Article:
Squint by Chad Morris and Shelly Brown – Review by Susie Highley
Flint Keith Minett is in a race against time: he is nearing the deadline to finish his entry for a comic book contest at the same time his poor vision is deteriorating from keracotonus. He goes to school early to avoid being bullied on the bus, and prefers to keep to himself and draw his superhero story. His mother is an unreliable factor in his life, and he is being raised by his grandparents. Then he meets a new student, McKenna, who is also going through a trying time: her brother Danny is dying of cancer.
This book has it all: humor, pathos, rich character development, bullying, service learning, and many possible classroom connections. Readers will enjoy the way the comic reflects what is going on with Flint and McKenna; at times, you might think you know what is going to happen, but then the story takes another turn. There are numerous, wonderful metaphors that relate to vision and seeing.
The book has some engaging typography: there is the narrative of Flint’s life, but also the comic storyline, interspersed with texts, “Comic Rules,” “Middle School Rules,” and even “Grandma and Grandpa Rules.” I found myself nodding time after time about some of the “Middle School Rules,” such as:
Every kid thinks their parents are embarrassing. (But mine really are.)
If there is an easy joke, someone will take it.
And the comic rules are fun as well:
Give your main character an interesting backstory. If possible, include the villains. It heightens the tension.
Nearly all heroes must wear something skintight so we see all of their exaggerated muscles.
It’s wise to put a girl in your comic to widen your audience.
Perhaps some of the parallels I was experiencing at the time that I received this added to the book’s impact on me; the day I read most of it, my sister had eye surgery. This was also the same week that Tyler Trent from Purdue University was in the news for his inspiring quest to attend the Ohio State football game. In the case of both Tyler and Danny, we know that death is imminent, but are awed by their strength.
Flint is a hero, but a flawed protagonist. His realizations of his own strengths and weaknesses could be an example for students. At the same time he can physically see his family and friends better, his perceptions of their relationships sharpen as well. None of the characters are all bad or all good, which Flint eventually realizes as well. The power of the friendship between Flint and McKenna is transformational in so many ways. I can’t count the number of times in my middle school teaching that I have thought, “If only that student had one good friend or one supportive adult.” What a difference that would make!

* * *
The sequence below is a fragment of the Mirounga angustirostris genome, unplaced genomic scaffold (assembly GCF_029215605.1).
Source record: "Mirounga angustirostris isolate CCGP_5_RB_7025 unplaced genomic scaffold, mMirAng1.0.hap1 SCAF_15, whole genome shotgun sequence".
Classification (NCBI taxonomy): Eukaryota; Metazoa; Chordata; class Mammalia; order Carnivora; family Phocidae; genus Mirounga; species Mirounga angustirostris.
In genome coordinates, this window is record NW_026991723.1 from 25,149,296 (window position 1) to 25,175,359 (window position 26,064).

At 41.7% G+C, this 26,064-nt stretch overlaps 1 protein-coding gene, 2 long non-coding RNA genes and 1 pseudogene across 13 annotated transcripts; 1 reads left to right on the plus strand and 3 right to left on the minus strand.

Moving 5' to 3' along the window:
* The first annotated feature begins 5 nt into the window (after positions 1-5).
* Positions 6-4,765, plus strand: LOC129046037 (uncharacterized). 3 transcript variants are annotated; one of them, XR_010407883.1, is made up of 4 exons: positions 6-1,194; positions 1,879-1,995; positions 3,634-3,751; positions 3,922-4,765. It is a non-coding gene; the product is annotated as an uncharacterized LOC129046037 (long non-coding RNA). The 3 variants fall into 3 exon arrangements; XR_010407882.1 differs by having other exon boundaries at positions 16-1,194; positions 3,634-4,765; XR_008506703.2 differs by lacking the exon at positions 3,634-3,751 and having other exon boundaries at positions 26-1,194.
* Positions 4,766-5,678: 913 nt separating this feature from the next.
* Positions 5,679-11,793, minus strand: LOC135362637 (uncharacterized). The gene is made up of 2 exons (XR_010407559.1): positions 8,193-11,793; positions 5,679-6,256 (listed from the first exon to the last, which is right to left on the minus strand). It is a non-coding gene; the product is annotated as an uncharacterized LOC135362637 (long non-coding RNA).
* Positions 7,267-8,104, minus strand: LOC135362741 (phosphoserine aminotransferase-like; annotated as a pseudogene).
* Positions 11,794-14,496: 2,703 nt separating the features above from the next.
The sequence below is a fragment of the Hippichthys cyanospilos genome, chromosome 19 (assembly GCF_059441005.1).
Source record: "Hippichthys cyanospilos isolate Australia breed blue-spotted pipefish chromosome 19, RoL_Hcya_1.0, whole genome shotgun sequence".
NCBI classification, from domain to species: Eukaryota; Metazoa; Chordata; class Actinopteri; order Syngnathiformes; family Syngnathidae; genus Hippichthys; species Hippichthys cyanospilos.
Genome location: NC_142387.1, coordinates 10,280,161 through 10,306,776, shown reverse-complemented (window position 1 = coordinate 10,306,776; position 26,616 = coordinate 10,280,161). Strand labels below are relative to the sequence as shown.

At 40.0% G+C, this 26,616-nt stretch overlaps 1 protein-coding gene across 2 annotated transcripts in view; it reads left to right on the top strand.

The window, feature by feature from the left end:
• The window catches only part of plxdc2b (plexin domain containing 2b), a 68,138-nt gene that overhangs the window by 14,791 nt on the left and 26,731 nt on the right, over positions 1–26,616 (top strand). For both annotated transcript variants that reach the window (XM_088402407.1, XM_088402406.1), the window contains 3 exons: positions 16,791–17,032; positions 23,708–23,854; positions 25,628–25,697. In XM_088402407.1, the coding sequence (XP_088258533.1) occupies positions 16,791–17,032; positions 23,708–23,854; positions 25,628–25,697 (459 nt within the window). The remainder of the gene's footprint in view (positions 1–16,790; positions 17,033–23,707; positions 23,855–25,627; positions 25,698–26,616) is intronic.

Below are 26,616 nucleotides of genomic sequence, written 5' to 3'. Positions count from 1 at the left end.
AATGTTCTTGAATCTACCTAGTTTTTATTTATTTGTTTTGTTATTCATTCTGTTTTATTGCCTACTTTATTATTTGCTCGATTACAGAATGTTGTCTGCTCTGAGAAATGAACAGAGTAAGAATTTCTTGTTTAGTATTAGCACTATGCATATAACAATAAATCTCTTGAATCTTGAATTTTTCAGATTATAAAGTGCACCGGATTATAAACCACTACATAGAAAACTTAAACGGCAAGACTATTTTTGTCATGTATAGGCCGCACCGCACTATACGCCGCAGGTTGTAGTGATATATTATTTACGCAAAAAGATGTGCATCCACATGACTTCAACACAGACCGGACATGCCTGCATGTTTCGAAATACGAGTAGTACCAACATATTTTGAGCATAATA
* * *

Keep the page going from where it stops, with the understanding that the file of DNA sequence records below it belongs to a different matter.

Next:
Students will enjoy the story told through Flint’s comic; I especially appreciated the fact that even the comic did not have an epic over-the-top, fight-to-the-finish, violent ending, but one of realization.
There are so many possibilities for classroom use. What if students took on #DannysChallenge? What if they reflected on their actions toward others and considered the power of forgiveness? One of the other strengths of this book is that it effectively portrays the difference between empathy and pity. As they demonstrated in their first book together, Mustaches for Maddie, husband and wife Chad Morris and Shelly Brown create situations with characters you will have an affinity for, and even if the end is not quite what you expect, you and the characters will have grown.
Susie Highley (mostly) enjoyed teaching middle/junior high school for nearly forty years in Indianapolis, first as a science teacher and then as a librarian. She just couldn’t leave middle school behind; she now works for the Indiana Middle Level Education Association, so she still has many opportunities to “hang with her peeps.” You can find her on twitter at @shighley